Rules do not always apply, as if they were appropriate “by default”, regardless of the context; the rules are primarily there to halt unexamined reactivity, to be mindful, to consider more than ourselves and our particular preferences; they help create a gap in the action-reaction chain, in order to manifest wisdom and freedom, more than they give us preconceived answers.
So why did I lie?
I lied because, when facing a man with suicidal thoughts, to tell abruptly the truth without considering the consequences, just so I could feel I had integrity, would be the utmost selfish righteousness! It may look “principled” speech from the outside, but it might even actually breach the 1st precept against killing: if that man ended his life, unable to handle what was heard (and leaving young children behind —thus creating a lot of suffering), or if he decided to violently “retaliate” on some people involved, telling the truth would be among the causes of profound violence. To speak of “empowerment” arising from knowing the truth only sounds great until such an empowerment is directed towards causing unnecessary pain for many.
It is hard to assess if/when suicidal thoughts would indeed lead to an actual suicide, and yet there's little doubt that these are violent thoughts, and that letting them loose, due to poorly chosen words or a bad timing, might prove very damaging.
And while the lie may certainly lead later to a sense of betrayal, and other violent thoughts, I had to assess whether the hearer could nonetheless be in a better place later (thanks to a therapy currently underway, not just some blind hope) and therefore better able to handle the news later, or not: there are degrees of violence and it may be argued that to risk being beaten up for betrayal is a lot better than to put lives at immediate risk! Is it convenient? no. Is it pleasant? no. Is it neat? no. But it is better.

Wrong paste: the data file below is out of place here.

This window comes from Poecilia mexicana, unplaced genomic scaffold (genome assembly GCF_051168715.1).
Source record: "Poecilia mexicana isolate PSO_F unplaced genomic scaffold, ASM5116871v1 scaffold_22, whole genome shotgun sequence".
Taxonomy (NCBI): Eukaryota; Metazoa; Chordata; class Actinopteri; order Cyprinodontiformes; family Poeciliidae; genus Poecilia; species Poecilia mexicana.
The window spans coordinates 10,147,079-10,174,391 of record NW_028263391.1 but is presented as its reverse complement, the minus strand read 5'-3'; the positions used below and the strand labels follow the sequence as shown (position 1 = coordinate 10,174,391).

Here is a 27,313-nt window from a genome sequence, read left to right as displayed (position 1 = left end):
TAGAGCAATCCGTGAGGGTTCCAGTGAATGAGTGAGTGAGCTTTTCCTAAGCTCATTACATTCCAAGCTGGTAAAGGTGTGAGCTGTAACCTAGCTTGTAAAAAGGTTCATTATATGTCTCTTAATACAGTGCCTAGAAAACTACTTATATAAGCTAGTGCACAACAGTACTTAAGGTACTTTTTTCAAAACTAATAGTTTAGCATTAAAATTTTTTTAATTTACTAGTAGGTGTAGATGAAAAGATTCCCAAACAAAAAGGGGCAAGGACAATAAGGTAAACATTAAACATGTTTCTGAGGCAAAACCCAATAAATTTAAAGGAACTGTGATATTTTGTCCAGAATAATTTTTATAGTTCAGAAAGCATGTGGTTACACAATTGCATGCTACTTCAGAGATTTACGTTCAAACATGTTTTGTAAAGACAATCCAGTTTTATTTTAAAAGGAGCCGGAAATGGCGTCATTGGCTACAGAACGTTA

Am I sure it was the right thing to do? no. Is it convenient? no. Is it pleasant? no. Does it feel right? no. But a choice had to be made, based on the contingent and messy circumstances at hand, not based on some idealised world, and with the discernment I had, not with some idealised omniscience. And so I now have to live with that.
The precepts of Buddhism can be summarised brutally as « do not harm. »
They're also an expression of unconditional generosity: they support us to protect “others”, closed ones and strangers alike, from our deluded selves! It's an offering of safety (and safety is something sentient beings crave, while uncertainty causes anguish).
And sure, in general, biased and unreliable information lead to suboptimal decisions and to harm… So, in general, it makes sense to refrain from lying, from deceiving, from tricking. In general, the 4th precept makes sense.
But in some situations, the fundamental practices of generosity and of compassion that Buddhism promotes imply that one should bear the unease of the situation, ane refrain from pushing it onto others, for the sake of selfishly offloading one's own burden. Some truth-telling primarily manifests a selfish aversion to unease, more than spiritual integrity.
And in some situations, safety would be threatened by words spoken at the wrong time.
The 6th division of the eightfold path is « right effort », defined in the Sacca-vibhanga sutta (MN 141) as « generating desire, endeavoring, arousing persistence, upholding & exerting one's intent for the sake of the non-arising of evil, unskillful qualities that have not yet arisen… for the sake of the abandoning of evil, unskillful qualities that have arisen… for the sake of the arising of skillful qualities that have not yet arisen… (and) for the maintenance, non-confusion, increase, plenitude, development, & culmination of skillful qualities that have arisen ».
This effort is at the heart of dealing with a breached precept, and it doesn't limit itself to black and white perfect worlds (where only good qualities have arisen, and no unskillful quality has), it addresses the weakening of faults: it calls for progress from where we stand, it doesn't condemn past failures, it just includes them as part of the picture and what needs to be worked on.
What to do after breaching a precept, or acting ignorantly, unwisely or just not-so-constructively?